The MErcury Radiometer and Thermal Infrared Imaging Spectrometer (MERTIS) is an instrument to study mineralogy and temperature distribution of Mercury surface in unprecedented quality. MERTIS was proposed in 2003 as payload of the Mercury Planetary Orbiter spacecraft of ESA-JAXA BepiColombo mission and will reach Mercury in 2026. MERTIS will map the whole surface at 500m resolution combining a push-broom IR grating spectrometer (TIS) with a radiometer (TIR) sharing the same optics, instrument electronics and in-flight calibration components for the whole wavelength range of 7-14μm (TIS) and 7-40μm (TIR). Currently we are developing and testing an ingestion, calibration and transformation pipeline for MERTIS data, from raw telemetry level data to calibrated product and high level derived product. Bepicolombo Science Ground Segment (BC-SGS or SGS) is embracing new technologies for the BepiColombo mission and follows the latest NASA/PDS format, the xml based PDS4. We adopt open source languages and well optimized libraries for the underlying processing. The data processing pipeline is fully containerized via Docker to be independent from transition between server/OSs/environment, drastically reducing the integration and testing time. Due to strict infrastructural constrains like spacecraft downlink bandwidth and onboard mass memory, the already complex observation scenario is subject to further optimizations. This complicates the reconstruction process for higher-level products like global maps of emissivity and thermal inertia.
The Planetary Spectroscopy Laboratory (PSL) of DLR in Berlin provides spectral measurements of primarily planetary analogues from the visible to the far-infrared range. PSL has supported the data analysis as well as the development and calibration of instruments for planetary missions from ESA, NASA and JAXA. For this purposes PSL provides reflection, transmission and emission spectroscopy of target materials. Currently PSL operates two identical Bruker Vertex 80V vacuum FTIR spectrometer, one spectrometer is equipped with aluminum mirrors optimized for the UV, visible and near-IR, the second features gold-coated mirrors for the near to far IR spectral range. External simulation chambers are attached to each of the instruments for emissivity measurements. The chamber at the near to far IR instruments allows emissivity measurements from 0.7-200 μm under vacuum for sample temperatures from 320K to above 900K, using an innovative induction system. The second chamber (purged with dry air and water cooled to ≤270K) allows emissivity measurements of samples with surface temperature from 290 to 420K. We measure bi-directional reflectance of samples, with variable incidence and emission angles between 13° and 85°. Samples are measured currently at room temperature and 170K, with a planned extension for temperatures below 100K. Bi-directional and hemispherical reflectance is measured under purging/vacuum conditions, covering the 0.2 to above 200 μm spectral range. Transmission of thin slabs, optical filters, optical windows, pellets, and others is measured in the complete spectral range from UV to FIR using a parallel beam configuration to avoid refraction.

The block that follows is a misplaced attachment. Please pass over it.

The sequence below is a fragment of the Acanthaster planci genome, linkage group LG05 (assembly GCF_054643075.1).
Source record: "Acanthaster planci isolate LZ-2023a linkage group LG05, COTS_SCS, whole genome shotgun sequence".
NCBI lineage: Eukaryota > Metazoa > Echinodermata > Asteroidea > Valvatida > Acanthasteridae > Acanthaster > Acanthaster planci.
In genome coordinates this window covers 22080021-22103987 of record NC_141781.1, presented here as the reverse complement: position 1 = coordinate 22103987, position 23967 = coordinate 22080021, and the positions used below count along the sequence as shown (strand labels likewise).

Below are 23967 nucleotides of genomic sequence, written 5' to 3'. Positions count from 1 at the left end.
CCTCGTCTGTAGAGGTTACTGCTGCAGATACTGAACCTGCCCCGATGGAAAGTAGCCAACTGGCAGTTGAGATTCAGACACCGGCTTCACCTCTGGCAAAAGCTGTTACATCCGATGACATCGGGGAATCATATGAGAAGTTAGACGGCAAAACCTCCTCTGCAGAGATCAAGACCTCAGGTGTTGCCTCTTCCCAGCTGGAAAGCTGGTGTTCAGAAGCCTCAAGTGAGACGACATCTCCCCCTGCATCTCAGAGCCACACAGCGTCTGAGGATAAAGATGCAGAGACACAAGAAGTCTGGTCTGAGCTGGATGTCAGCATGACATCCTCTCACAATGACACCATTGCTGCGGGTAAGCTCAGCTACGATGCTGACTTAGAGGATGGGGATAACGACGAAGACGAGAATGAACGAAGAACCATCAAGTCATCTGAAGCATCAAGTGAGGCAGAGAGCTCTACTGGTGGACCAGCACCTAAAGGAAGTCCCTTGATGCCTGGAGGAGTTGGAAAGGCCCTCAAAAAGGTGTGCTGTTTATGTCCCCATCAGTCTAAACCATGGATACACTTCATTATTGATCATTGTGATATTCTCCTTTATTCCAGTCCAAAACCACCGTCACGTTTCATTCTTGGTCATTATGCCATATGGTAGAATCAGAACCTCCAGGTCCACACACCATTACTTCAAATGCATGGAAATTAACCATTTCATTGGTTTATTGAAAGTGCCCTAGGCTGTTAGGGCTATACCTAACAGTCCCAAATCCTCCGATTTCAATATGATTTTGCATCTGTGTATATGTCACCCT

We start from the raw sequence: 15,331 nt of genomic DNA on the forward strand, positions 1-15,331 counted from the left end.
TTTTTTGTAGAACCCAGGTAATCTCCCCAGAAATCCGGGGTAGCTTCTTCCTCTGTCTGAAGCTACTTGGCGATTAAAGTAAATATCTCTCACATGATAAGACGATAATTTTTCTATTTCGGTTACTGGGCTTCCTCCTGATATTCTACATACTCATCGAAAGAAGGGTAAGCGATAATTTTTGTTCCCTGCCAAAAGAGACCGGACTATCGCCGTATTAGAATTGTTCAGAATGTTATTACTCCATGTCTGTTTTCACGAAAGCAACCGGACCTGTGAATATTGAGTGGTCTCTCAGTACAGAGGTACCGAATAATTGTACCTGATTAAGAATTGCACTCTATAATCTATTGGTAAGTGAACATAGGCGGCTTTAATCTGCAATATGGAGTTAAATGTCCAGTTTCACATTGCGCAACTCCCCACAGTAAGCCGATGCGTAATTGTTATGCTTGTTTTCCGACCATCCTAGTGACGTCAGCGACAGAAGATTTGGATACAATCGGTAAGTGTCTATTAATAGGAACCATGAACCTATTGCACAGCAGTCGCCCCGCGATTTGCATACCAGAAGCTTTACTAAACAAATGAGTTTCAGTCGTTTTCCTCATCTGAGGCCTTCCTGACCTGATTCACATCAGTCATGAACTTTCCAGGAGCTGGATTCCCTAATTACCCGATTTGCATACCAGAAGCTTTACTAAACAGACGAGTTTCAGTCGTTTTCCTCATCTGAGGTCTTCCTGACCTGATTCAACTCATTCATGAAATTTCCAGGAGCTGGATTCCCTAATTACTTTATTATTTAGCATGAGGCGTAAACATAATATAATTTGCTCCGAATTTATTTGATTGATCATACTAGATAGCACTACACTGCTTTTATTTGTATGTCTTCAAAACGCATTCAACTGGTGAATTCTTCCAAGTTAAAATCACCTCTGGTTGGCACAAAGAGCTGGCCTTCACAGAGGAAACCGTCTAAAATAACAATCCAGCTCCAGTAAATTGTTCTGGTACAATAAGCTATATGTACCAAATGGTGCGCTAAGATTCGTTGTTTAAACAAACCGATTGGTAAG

TROTIS (TROjan asteroid Thermal Infrared multi-Spectral imager) is a high spatial-resolution thermal imaging system optimized for targets in the outer solar system with heritage from the Miniaturized Asteroid thermal infrared Imager and Radiometer (MAIR) for the AIDA mission as well as Bepi-Colombo mission's MErcury Radiometer and Thermal Infrared Spectrometer (MERTIS). TROTIS will provide unique science observations that will foster our understanding of Trojan asteroids. It will provide compositional information, thermal physical properties as well as help determine accurate shapes. In addition TROTIS can aid optical navigation, as it will be able to detect targets from any phase angle.
The MErcury Radiometer and Thermal infrared Imaging Spectrometer (MERTIS) is a highly integrated instrument to study mineralogy and temperature distribution of Mercury’s surface in unprecedented quality. MERTIS was proposed in 2003 as payload of the Mercury Planetary Orbiter spacecraft of the joint ESA-JAXA BepiColombo mission. With the planned launch on top of an Ariane 5 in October of 2018, the mission will soon start its 7 years journey to Mercury. On its way to Mercury, BepiColombo will have 2 flybys of Venus and one of the Earth-Moon system. MERTIS will obtain data during each of these flybys – for Venus the first mid-infrared spectral data since Venera 15 in 1983. After arrival at Mercury in 2025 MERTIS will globally map the surface composition with a resolution of 500m, and study surface temperature variations providing an insight into the thermo-physical properties of the surface. To achieve this, MERTIS combines a push-broom IR grating spectrometer (TIS) with a radiometer (TIR) sharing the same optics, instrument electronics and in-flight calibration components for the whole wavelength range of 7-14 μm (TIS) and 7-40 μm (TIR), respectively. Instrument operations in the challenging environment at Mercury with power and data constraints require a sophisticated mapping scheme for the TIS observations, which also has to account for the MERTIS calibration needs. Execution of this scheme creates challenges for the operation of the instruments, data processing, and the creation of map products. Extensive onground testing and rehearsals during the Venus and Earth flybys will ensure flawless performance at Mercury.